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Canadian telescope to chime in on evolution of the universe

Perimeter researcher Kendrick Smith is part of a cross-Canada team that will get an unprecedented glimpse at a hidden epoch of the universe thanks to the new CHIME telescope.

CHIME telescope

From a distance, it looks like a snowboarder’s dream: four halfpipes, each 100 metres long, running side by side amid the Canadian Rockies.

A closer look, however, reveals a structure designed not to propel athletes into the air, but to propel science into uncharted places – or, more specifically, uncharted times – in the universe.

Just outside of Penticton, BC, nestled in a valley protected from radio wave disruption, lies the framework of the CHIME telescope, which will soon begin scanning the sky in search of clues about the evolution of the cosmos.

The CHIME acronym stands for the Canadian Hydrogen Intensity Mapping Experiment, which explains much about what the telescope is looking for, but less about when. CHIME will gaze at the adolescent universe, the middle period when
the personality of the cosmos was, like that of any typical teenager, a bit mysterious.

Whereas the newborn universe of 14 billion years ago is quite well understood (thanks to the cosmic microwave background imprinted on the sky shortly after the big bang), and the more recent universe is within the reach of many experiments, the adolescent universe has remained hidden from view.

Kendrick Smith.
                     Cosmologist Kendrick Smith.

“The in-between period is actually very difficult to access,” says Perimeter Institute cosmologist Kendrick Smith, who is working on the CHIME project alongside researchers from the University of British Columbia, the University of Toronto, McGill University, and the Dominion Radio Astrophysical Observatory.

Probing this in-between era of the universe – roughly a few billion to 10 billion years after the big bang – has the potential to uncover important clues about one of the most puzzling problems in cosmology: the acceleration of the universe.

This acceleration, which slowed right after the big bang, picked up speed again during the adolescent era, when the effects of dark energy seem to have begun taking hold. By measuring the distribution of neutral hydrogen in distant galaxies (a technique called intensity mapping), CHIME may glimpse the period in cosmic history when this speed-up occurred, allowing researchers to sleuth out some fundamental answers about why our universe is the way it is.

Asking big questions

“At the end of a long chain of steps, we’re trying to answer some really fundamental mysteries of physics,” says Smith. “How did the big bang happen? What is the particle identity of dark matter? What new physics is responsible for the late-time acceleration of our universe?”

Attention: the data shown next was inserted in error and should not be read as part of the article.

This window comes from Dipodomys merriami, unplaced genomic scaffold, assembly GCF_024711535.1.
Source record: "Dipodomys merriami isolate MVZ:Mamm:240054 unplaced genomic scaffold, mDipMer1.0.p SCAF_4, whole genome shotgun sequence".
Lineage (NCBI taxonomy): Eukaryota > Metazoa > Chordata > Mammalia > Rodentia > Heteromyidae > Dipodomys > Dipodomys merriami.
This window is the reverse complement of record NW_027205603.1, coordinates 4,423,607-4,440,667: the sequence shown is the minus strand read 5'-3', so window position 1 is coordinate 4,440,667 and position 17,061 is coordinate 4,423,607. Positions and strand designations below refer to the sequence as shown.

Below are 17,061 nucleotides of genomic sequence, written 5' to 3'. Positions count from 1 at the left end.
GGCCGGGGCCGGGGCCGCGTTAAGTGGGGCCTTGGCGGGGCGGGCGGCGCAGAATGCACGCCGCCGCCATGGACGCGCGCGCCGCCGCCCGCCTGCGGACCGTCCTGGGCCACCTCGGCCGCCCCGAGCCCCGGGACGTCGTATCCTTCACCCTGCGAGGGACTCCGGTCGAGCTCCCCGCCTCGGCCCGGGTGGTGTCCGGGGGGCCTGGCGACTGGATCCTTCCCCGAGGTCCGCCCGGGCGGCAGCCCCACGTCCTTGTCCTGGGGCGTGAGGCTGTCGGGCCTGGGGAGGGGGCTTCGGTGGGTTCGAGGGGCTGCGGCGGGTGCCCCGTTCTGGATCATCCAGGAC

Until very recently, an experiment with the ambitions of CHIME would have been impossible because the technological horsepower needed to process the data it will collect simply did not exist. That horsepower has come from a somewhat unexpected source: the video game industry. It turns out that the kind of co-processors required to blast marauding aliens on next-generation gaming consoles can, with minor tweaks, process the vast amounts of data that CHIME will collect when it becomes fully operational in the next couple of years.

“We’ve been waiting to get more powerful computers for a long time,” says Smith. “It’s such a big computing problem to analyze all the data.”

When CHIME begins scanning the sky, it will process information in real time at a rate of approximately one terabit per second. That’s roughly one percent of the processing requirements of the entire Internet – a staggering, unrelenting surge of information.

That’s where Smith comes in. He describes himself as a “dataoriented cosmologist,” and has made significant contributions to the collection and analysis of enormous data sets on the Planck Satellite and Wilkinson Microwave Anisotropy Probe (WMAP) projects to map the cosmic microwave background.

Smith and colleagues, including Perimeter Associate Faculty member Ue-Li Pen, will face a number of new challenges when it comes time to analyze the data streaming into CHIME – partly because of the sheer vastness of time and space the telescope will probe.

The telescope’s unconventional design – the four side-by-side halfpipes – makes it particularly suited to such an ambitious project. While the telescope itself has no moving parts, it happens to be affixed to a very reliable piece of moving machinery: planet Earth. Every night, the rotation of our planet will sweep CHIME’s curved, wire-mesh surface across a new swath of the cosmos, allowing it to pick up faint radio emissions from our universe’s distant past.

Night after night, month after month, CHIME will amass enough information to map cosmic structure over the largest volume of the universe ever observed, with resolution sharp enough to discern ‘baryon acoustic oscillations,’ which are fluctuations in the density of matter in the universe that help cosmologists understand more about the effect that dark matter has on the accelerating universe.

Smith, with collaborators across Canada, will scour the data in search of the elusive catalyst that sparked the universe’s accelerating expansion. For now, they must wait until CHIME’s halfpipe reflectors are outfitted with the high-powered electronics that will complete its eye on the sky.

“It’s a very exciting project,” says Smith. “The most exciting thing would be if we measure the expansion history of the universe better than anyone else has – that we learn something really new and fundamental. But we don’t really know where it will lead, and that’s part of the fun.”


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